One of the difficulties of implementing DevSecOps is that it requires some degree of security education on your software development team, in addition to implementing the shift left methodology. Developers must be able fix security-related bugs without outside guidance for the process to be truly streamlined and productive.
Some teams start by embedding a “security champion” within their development teams. This person has expertise in security with advanced experience in this field. They can oversee the security portion of DevSecOps while the rest of the team gets up to speed. However, it’s worth noting that this is not a replacement for providing your development engineers, operations teams, and compliance teams with training in security best practices and testing procedures.
Try a Red Team/Blue Team approach
One way to enable the quick discovery of a security weakness during the software development lifecycle is to use the red team/blue team approach. The red team is an external group of “ethical hackers” that aims to try to penetrate an IT environment. The red team steps in at different stages of the DevSecOps pipeline to see if there are any vulnerabilities in the code. Their effort helps the blue team — your software developers— proactively mitigate issues.
Automate responsibly as much as possible
Speed is a core benefit of DevOps, and since DevSecOps is the next iteration of this approach, it follows that speed is still of the essence. For security to be part of DevOps, it must be automated to prevent the development process from slowing or breaking down.
There are a range of different tools that can test security during the software development process. These tools can automate everything from source-code analysis through integration to post-deployment monitoring. Involve the InfoSec experts at your organization to pre-approve tools that will ensure your code and environments don’t put your organization at risk.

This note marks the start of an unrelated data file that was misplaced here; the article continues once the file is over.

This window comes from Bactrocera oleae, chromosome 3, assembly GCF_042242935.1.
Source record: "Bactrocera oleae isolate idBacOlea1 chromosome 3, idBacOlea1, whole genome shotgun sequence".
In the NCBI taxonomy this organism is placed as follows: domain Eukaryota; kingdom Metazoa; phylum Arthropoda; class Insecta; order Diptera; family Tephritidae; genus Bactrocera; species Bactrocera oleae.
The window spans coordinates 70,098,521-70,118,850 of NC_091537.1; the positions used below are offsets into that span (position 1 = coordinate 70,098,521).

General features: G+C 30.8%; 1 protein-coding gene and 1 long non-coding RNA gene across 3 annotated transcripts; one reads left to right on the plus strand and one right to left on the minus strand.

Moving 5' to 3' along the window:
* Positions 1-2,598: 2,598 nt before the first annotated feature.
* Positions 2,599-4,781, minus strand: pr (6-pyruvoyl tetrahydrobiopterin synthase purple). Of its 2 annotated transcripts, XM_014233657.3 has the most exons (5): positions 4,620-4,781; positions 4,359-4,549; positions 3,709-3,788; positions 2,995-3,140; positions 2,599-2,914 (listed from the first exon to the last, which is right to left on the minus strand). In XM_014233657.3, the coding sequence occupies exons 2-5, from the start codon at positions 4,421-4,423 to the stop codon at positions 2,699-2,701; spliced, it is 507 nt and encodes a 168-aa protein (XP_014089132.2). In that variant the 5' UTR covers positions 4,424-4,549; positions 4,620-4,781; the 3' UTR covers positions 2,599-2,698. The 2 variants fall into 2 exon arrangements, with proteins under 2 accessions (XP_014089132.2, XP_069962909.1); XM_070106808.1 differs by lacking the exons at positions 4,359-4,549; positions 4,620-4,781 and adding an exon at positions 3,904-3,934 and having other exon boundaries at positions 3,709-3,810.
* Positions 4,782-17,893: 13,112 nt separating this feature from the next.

It’s worthwhile noting that not everything can or should be automated. Ideally, automation should keep the pipeline fast and productive. Look for instances where automated tools can reduce fatigue-inducing manual activities that are repetitive and low-value.
Choosing the right DevSecOps tools
Generally, DevSecOps tools integrate into the process to offer key functions: alerting, software development, visibility, threat modeling, testing, or all of the above. Companies can work with different vendors to test for vulnerabilities along the way, or find a full-lifecycle tool that helps with the entire process.
Ultimately, DevSecOps aims to eliminate data loss. A data loss prevention tool like Nightfall can layer with your DevSecOps tools to help software developers work in a secure environment — as well as to monitor cloud programs after a piece of software is launched.
Nightfall provides a native GitHub integration that scans push events for API keys, credentials, and PII in order to remove them from your GitHub Organization. Using machine learning, Nightfall discovers, classifies, and protects data in popular SaaS applications like Slack, Google Drive, GitHub, Confluence, Jira, and many more via our Developer Platform. Nightfall also provides other tools, like a GitHub Action, a CircleCI Orb, and integrations with Cribl and Snyk that can be used at different parts of the software development lifecycle to prevent the issue of secrets proliferation within your code.
Schedule a meeting below to get a demo and learn more about Nightfall.